There is  a strong push to enhance performance management at the senior leadership of the Commission. The Summit may order a goal and target setting mechanism and an annual submission of performance report by the Chairperson of the Commission.

The new selection policy will come into effect at the end of the current tenure of the Commission in January 2021.

  1. On the effective division of labor between the African Union, Regional Economic Communities Member States and other Continental Organizations

Deliberations may also include the establishment of a clear division of labor and effective collaboration among the AU, the RECs, the Regional Mechanisms (RMs) and the harmonization of policies across the board. The AU Commission together with the RECs and relevant organs would have to develop a proposal on an effective division of labor to be submitted to the first Mid-Year Coordination Meeting in June/July 2019. There needs to be added emphasis on the division of labor in matters of peace in security, currently governed by the principles of subsidiarity and comparative advantage which remain wanting regarding clarity. Redundancy and overlap in mandates and work should be abandoned in favor of efficiency and cooperation.

  1. What are the Missing Elements in the reform:

a/ Accountability for the implementation of AU decisions, treaties policy standards and shared values by member states at the national level

There is an ongoing interesting discussion on improving the African peer review mechanism (a voluntary mechanism), which is a positive development, but for our Union to be able to make a real difference in the life of African people, it is imperative to think about a robust accountability mechanism for the implementation of agreed policies, standards and values at national level.  The African Union Commission, other organs of the Union and ordinary citizens & their formations should be deliberately empowered and enabled to hold accountable our leaders for the realizations of their promises.

We need a courageous debate on sanction, not only sanctions for non-payment of Member States accessed contribution but also sanctions for non-implementation of agreed policies and the values on which the Constitutive Act of the Union is built as well as the seven aspirations of our Agenda 2063, the Africa we want.

b/ Civic Space/Citizens’ participation: A critical enabler of Agenda 2063’s vision is citizens’ rights to organise and their ability to stand against human rights abuses, poverty, inequality, injustice, corruption etc. The reform of the African Union should make a concrete way for independent African Civil Society formations to be able to contribute meaningfully in the affairs of the Union including an efficient mechanism for access to information. It is a common knowledge that the current settings are not meeting the expected results.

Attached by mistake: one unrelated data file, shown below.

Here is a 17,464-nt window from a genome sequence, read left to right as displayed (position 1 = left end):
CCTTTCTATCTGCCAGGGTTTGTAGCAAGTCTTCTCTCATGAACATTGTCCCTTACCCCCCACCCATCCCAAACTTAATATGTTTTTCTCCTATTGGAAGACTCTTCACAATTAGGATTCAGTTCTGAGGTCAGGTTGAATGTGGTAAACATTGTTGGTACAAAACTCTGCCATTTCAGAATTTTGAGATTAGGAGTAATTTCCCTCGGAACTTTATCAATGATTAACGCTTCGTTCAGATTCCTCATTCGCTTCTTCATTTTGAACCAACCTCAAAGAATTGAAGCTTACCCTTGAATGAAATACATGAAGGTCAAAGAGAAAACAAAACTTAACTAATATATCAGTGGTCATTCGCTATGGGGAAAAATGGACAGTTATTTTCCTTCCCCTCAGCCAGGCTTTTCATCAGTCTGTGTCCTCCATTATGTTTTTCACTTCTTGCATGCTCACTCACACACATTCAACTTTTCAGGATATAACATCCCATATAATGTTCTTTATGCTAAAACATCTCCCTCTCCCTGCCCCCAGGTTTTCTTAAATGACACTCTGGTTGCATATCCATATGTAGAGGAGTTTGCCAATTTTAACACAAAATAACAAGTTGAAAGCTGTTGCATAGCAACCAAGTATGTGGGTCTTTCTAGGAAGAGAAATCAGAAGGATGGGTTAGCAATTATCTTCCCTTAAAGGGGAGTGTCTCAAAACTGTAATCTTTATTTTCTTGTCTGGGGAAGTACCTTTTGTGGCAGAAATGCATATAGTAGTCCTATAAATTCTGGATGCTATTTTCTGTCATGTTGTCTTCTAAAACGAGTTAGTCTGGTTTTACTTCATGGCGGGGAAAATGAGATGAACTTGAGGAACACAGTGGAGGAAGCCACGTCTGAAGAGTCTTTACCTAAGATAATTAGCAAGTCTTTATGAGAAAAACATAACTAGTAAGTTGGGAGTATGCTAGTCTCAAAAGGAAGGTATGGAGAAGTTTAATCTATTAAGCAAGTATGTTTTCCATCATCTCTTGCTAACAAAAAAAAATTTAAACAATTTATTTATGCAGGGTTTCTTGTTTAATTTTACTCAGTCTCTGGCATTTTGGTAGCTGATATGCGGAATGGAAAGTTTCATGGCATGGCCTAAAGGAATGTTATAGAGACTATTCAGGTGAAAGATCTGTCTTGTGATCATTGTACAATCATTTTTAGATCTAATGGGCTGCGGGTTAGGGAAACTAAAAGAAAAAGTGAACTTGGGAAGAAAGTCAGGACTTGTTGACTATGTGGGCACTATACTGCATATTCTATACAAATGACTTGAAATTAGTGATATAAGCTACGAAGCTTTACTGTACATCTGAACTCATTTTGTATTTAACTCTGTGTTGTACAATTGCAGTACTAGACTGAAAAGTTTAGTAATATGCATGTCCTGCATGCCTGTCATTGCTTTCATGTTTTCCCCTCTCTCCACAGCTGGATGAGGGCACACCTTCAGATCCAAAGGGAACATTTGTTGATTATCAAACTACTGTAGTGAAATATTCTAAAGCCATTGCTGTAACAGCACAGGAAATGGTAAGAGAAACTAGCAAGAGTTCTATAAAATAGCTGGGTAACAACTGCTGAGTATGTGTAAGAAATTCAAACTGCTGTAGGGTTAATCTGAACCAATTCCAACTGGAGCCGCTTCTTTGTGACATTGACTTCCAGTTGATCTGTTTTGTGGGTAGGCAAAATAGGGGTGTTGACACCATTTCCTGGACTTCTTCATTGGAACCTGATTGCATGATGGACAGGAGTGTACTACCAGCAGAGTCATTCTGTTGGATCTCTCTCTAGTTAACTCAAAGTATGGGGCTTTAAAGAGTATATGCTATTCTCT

Please share your comments on this blog or by email: assogbavi@me.com  

African Union Summit in Mauritania: What is at Stake?

Friends;

As usual, I would like to share with you the following personal notes on the upcoming 31st Ordinary Summit of the AU policy organs to be held in Nouakchott, Mauritania in a few weeks.

The Summit will be held under the theme: “Winning the Fight Against Corruption: A Sustainable Path to Africa’s Transformation.”

Beside the main theme of the year, major issues on the Summit agenda include a progress review on the institutional reform and self-financing of the African Union, peace, security and humanitarian situation on the continent, the Continental Free Trade Area and the African Common Position on the future of ACP/EU. I have also anticipated on the theme and the leadership of the Union for next year 2019.

In line with the ongoing reform of the African Union, this Summit is expected to be the last mid-year Summit. From 2019 onward, there will only be one (1) ordinary Summit per year.

According to the draft agenda, the Summit’s sessions are scheduled as follow in Nouakchott:

  • Permanent Representative Committee (Ambassadors): 25th – 26th June 2018
  • Executive Council (Ministers of Foreign Affairs): 28th – 29th  June 2018
  • Assembly (Heads of State and Government): 1st – 2nd July 2018

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A Closed Summit